Copperplate painting tea cup (cat's grass)
Very thin and light tea cups and plates with printings of cats and mice dressed in Kimono, a dreamaway scene back to the Meiji period in Japan
In the Meiji era (1868 to 1912) in Japan, a revolutionized ceramic production invented when painting could be made by printing, it enabled mass production of many artistic ceramics that used to me painted by hand.
The typical technique is copperplate painting (copperplate transfer), which is a technique of copying a copperplate print on Japanese paper (washi paper) to a plain pottery surface.
This technique, which is prone to copy unevenness and color unevenness, is currently performed only in a limited number of factories. Some of the factory who still do copper plate painting is often using another similar technique called silk screen printing, it is to place the printing ink through the grain using a finely woven fabric such as silk as a plate. Silk-screen printing engraving is done on a copper plate that uses a brush to draw patterns by hand, using a film obtained by photographing the original image and after, printing it directly on a cloth plate, so the original image can be reproduced.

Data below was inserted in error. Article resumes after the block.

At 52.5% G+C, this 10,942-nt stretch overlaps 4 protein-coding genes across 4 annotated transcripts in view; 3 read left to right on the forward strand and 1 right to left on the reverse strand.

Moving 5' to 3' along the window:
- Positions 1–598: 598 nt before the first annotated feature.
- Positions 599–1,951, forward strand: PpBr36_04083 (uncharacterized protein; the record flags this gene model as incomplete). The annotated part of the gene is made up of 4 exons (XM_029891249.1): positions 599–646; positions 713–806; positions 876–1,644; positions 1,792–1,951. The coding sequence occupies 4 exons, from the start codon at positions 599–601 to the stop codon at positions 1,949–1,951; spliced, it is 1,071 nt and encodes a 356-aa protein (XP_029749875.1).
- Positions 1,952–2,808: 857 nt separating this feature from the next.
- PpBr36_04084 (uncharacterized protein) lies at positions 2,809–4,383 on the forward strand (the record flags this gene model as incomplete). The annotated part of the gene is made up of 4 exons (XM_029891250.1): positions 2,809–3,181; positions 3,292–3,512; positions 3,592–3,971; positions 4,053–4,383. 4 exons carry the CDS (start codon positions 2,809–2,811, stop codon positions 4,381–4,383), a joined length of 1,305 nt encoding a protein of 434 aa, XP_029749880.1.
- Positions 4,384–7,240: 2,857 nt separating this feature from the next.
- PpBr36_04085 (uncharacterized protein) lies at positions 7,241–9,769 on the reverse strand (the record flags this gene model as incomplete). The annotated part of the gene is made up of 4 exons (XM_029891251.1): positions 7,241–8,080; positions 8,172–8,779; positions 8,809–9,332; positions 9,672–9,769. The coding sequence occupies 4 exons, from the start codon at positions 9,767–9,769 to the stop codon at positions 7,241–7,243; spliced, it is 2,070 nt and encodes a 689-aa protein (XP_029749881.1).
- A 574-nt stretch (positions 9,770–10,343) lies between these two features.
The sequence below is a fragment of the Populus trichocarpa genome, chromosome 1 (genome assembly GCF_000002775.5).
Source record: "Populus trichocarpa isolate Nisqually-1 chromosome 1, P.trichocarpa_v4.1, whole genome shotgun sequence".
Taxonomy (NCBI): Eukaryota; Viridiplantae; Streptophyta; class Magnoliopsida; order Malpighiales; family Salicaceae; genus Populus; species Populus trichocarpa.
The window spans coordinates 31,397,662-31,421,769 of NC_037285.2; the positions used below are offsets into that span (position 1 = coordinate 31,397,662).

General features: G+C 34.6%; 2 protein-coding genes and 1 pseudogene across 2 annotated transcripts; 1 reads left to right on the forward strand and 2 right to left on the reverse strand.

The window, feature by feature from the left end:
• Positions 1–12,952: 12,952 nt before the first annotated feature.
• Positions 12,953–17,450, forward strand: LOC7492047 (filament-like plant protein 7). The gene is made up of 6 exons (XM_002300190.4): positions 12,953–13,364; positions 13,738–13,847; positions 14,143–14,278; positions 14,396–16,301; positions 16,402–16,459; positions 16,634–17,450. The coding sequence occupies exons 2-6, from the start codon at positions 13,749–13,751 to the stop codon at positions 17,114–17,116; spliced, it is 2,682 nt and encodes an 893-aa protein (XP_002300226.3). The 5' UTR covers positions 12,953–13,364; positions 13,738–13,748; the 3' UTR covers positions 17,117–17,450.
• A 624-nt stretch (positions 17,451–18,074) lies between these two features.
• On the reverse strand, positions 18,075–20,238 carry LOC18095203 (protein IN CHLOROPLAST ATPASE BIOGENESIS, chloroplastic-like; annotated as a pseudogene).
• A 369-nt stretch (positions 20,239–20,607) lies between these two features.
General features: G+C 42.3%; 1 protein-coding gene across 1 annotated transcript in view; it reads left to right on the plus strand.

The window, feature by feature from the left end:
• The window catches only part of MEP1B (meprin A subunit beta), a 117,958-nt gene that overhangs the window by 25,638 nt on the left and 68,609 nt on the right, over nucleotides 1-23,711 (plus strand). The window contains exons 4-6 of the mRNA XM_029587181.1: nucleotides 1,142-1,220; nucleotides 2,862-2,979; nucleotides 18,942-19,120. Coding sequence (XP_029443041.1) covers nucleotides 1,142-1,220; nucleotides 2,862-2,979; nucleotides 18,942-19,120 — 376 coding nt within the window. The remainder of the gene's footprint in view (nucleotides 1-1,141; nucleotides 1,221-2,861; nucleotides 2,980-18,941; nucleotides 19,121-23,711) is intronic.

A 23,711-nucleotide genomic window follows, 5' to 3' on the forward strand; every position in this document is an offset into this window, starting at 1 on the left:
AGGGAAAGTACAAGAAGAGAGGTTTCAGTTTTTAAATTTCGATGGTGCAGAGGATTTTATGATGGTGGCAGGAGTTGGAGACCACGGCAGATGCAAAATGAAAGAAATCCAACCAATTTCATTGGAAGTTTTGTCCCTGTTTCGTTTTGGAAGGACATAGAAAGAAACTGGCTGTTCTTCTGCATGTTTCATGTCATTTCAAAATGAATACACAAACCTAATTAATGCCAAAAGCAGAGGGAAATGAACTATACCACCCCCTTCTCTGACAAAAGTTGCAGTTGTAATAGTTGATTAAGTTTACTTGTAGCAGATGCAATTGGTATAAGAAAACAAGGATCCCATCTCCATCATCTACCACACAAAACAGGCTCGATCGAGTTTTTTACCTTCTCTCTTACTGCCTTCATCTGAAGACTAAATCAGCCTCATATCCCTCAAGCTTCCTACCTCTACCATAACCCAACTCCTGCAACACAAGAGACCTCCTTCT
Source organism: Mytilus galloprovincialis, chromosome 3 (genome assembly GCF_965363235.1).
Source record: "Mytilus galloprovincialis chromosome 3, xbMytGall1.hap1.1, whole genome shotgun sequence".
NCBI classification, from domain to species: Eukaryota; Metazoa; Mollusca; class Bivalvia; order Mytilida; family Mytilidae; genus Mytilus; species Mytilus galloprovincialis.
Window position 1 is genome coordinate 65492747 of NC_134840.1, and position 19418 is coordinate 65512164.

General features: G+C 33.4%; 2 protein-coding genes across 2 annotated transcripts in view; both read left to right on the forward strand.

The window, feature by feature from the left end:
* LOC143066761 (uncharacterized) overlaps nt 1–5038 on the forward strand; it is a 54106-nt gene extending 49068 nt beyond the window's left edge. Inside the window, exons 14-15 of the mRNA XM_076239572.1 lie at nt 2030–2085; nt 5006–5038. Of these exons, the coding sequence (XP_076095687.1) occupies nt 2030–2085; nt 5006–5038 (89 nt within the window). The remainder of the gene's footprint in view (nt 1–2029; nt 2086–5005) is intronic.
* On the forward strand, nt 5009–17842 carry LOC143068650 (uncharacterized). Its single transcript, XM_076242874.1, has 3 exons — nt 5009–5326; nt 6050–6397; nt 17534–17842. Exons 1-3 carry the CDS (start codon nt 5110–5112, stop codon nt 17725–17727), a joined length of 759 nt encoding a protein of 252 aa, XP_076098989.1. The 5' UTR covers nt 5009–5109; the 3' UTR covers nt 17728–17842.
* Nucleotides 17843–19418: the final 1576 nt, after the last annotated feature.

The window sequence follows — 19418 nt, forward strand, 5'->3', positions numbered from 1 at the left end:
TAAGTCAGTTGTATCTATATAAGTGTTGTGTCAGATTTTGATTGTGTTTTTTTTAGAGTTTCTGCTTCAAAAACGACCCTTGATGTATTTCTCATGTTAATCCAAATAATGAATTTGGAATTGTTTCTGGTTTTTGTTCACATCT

Silkscreen printing is a very effective way to make copperplate printing more easily, but it has one imperfection. Since printing is performed by printing ink through a texture, lines that are thinner than the size of one square of the texture cannot be made.
In this Copperplate printing series, the miniature painting of Atsuko Yukawa has been detailly printed onto the ultra-thin ceramic called Eggshell by Marunao Seitosho by using the original copperplate printing technique.
It is a gentle and precise line drawing, naturally, the only original copperplate painting can maintain.
On a copper plate coated with wax, a copperplate maker duplicates Yukawa's original picture with an iron brush, and then immerses in acid, and only the parts of the picture where the wax has peeled off will be corroded.
Wet the transfer paper (washi paper) with water, paste it on a curved ceramic with a brush, and transfer the pattern, this process is directed by Mr. Marunao to minimize copying unevenness, Marunao Seitosho isa well-known ceramic factory in Japan for its technology of the finest details.
*This is an discontinued item and is in limited quantities (販売終了)